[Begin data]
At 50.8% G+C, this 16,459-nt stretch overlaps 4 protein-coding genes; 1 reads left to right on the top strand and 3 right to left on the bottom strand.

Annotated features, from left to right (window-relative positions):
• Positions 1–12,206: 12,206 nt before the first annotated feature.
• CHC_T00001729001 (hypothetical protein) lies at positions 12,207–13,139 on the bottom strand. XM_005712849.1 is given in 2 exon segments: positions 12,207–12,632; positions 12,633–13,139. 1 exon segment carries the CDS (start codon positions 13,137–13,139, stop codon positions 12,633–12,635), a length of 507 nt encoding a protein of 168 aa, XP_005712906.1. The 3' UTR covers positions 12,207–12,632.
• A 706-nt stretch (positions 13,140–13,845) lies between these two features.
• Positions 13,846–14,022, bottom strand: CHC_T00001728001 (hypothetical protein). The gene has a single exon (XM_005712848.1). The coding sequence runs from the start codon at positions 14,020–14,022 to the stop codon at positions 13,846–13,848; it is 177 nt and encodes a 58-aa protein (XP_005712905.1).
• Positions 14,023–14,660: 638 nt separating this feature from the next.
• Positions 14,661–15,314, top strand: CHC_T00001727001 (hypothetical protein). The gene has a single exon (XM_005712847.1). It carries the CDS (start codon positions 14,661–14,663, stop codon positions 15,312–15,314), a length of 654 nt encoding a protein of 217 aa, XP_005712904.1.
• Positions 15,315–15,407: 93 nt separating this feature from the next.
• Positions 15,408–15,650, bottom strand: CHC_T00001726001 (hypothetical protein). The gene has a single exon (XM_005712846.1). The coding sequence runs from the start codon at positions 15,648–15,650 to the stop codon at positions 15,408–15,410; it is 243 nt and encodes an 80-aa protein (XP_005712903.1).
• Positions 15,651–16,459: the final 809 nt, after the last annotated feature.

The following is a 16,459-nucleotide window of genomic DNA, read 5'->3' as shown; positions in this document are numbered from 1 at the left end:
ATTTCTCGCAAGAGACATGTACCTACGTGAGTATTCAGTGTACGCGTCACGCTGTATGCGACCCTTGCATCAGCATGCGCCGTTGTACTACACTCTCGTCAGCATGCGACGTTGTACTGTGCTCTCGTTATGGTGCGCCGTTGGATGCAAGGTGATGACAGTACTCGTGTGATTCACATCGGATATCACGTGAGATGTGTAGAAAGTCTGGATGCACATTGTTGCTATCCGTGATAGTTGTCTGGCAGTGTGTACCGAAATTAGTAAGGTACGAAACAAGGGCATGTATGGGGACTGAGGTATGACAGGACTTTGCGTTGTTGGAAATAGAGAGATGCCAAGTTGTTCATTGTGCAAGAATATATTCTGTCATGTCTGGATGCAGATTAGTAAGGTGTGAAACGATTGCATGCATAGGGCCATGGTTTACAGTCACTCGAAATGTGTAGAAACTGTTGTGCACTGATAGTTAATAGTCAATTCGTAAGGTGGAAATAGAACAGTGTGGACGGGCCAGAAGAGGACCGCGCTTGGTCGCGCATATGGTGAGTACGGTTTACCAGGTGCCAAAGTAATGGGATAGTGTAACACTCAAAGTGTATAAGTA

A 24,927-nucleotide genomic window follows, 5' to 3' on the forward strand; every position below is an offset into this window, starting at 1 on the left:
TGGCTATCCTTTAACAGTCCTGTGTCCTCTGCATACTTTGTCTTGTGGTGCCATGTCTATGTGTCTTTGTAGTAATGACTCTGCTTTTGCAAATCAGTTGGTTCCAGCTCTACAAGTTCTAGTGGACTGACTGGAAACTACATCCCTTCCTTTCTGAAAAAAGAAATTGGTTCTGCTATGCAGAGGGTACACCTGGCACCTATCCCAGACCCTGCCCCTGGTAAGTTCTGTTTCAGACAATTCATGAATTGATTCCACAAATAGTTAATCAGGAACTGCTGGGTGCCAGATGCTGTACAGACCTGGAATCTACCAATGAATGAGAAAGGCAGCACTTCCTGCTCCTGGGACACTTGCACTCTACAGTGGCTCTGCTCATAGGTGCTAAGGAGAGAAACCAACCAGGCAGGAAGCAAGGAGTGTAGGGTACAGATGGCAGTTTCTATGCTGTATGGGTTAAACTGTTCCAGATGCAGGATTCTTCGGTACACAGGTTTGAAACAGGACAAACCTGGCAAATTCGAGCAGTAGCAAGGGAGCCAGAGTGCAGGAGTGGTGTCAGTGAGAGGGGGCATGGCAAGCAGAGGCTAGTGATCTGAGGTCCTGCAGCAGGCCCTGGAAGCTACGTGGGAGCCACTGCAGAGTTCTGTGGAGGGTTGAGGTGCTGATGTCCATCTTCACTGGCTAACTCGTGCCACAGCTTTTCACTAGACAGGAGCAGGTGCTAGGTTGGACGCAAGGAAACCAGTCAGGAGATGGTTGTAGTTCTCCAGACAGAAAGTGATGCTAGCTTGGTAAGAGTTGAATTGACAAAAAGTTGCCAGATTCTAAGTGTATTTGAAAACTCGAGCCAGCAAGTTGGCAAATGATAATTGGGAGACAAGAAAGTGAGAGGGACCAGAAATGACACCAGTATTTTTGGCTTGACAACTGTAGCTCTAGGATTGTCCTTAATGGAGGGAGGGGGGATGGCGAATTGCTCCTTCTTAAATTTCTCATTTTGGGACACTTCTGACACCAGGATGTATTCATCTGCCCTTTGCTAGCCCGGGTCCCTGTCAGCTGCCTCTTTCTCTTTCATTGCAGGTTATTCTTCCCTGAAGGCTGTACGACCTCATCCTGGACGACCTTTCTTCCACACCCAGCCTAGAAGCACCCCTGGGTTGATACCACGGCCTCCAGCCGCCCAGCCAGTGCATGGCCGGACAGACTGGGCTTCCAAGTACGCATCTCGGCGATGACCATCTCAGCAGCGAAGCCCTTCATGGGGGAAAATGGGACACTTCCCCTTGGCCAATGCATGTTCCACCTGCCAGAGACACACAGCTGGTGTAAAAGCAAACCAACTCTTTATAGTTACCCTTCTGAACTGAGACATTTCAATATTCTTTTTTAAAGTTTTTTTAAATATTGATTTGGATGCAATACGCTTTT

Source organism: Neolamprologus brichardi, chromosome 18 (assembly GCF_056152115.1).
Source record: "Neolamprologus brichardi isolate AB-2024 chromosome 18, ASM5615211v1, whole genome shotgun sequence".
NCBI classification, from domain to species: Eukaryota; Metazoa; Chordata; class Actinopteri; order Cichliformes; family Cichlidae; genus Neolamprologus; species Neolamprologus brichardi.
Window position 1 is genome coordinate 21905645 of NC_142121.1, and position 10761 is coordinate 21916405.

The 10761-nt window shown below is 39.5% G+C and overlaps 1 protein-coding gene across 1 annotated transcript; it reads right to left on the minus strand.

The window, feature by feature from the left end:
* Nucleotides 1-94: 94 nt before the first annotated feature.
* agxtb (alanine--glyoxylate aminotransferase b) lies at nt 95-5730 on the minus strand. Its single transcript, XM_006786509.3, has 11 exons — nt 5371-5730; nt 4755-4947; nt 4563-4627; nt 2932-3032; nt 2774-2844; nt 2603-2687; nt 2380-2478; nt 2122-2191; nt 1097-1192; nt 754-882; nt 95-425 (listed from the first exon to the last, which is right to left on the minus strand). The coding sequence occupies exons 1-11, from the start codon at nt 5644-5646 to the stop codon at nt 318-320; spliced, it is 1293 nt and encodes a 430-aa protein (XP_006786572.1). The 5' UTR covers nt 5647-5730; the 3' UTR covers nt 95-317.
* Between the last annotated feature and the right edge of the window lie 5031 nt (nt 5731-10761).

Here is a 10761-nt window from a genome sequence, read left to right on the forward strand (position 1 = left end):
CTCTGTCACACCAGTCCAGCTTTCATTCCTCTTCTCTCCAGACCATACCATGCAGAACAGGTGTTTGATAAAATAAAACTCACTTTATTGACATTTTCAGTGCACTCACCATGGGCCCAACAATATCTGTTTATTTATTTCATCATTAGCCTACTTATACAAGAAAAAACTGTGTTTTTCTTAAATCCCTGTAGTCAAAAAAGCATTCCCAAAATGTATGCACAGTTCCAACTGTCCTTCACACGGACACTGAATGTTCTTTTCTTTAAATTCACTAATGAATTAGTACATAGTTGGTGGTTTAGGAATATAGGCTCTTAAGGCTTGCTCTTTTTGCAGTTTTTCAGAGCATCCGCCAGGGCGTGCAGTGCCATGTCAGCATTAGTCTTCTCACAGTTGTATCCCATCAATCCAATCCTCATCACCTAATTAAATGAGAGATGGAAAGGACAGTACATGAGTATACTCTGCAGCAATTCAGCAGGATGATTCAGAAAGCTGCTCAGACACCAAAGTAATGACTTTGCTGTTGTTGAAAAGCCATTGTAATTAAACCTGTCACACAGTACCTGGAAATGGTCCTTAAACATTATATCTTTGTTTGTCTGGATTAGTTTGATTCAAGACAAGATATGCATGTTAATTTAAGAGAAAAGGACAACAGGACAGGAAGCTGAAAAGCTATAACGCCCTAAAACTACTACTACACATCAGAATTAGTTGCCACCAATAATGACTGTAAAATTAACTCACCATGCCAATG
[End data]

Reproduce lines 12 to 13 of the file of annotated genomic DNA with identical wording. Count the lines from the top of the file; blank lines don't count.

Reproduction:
The following is a 16,459-nucleotide window of genomic DNA, read 5'->3' as shown; positions in this document are numbered from 1 at the left end:
ATTTCTCGCAAGAGACATGTACCTACGTGAGTATTCAGTGTACGCGTCACGCTGTATGCGACCCTTGCATCAGCATGCGCCGTTGTACTACACTCTCGTCAGCATGCGACGTTGTACTGTGCTCTCGTTATGGTGCGCCGTTGGATGCAAGGTGATGACAGTACTCGTGTGATTCACATCGGATATCACGTGAGATGTGTAGAAAGTCTGGATGCACATTGTTGCTATCCGTGATAGTTGTCTGGCAGTGTGTACCGAAATTAGTAAGGTACGAAACAAGGGCATGTATGGGGACTGAGGTATGACAGGACTTTGCGTTGTTGGAAATAGAGAGATGCCAAGTTGTTCATTGTGCAAGAATATATTCTGTCATGTCTGGATGCAGATTAGTAAGGTGTGAAACGATTGCATGCATAGGGCCATGGTTTACAGTCACTCGAAATGTGTAGAAACTGTTGTGCACTGATAGTTAATAGTCAATTCGTAAGGTGGAAATAGAACAGTGTGGACGGGCCAGAAGAGGACCGCGCTTGGTCGCGCATATGGTGAGTACGGTTTACCAGGTGCCAAAGTAATGGGATAGTGTAACACTCAAAGTGTATAAGTA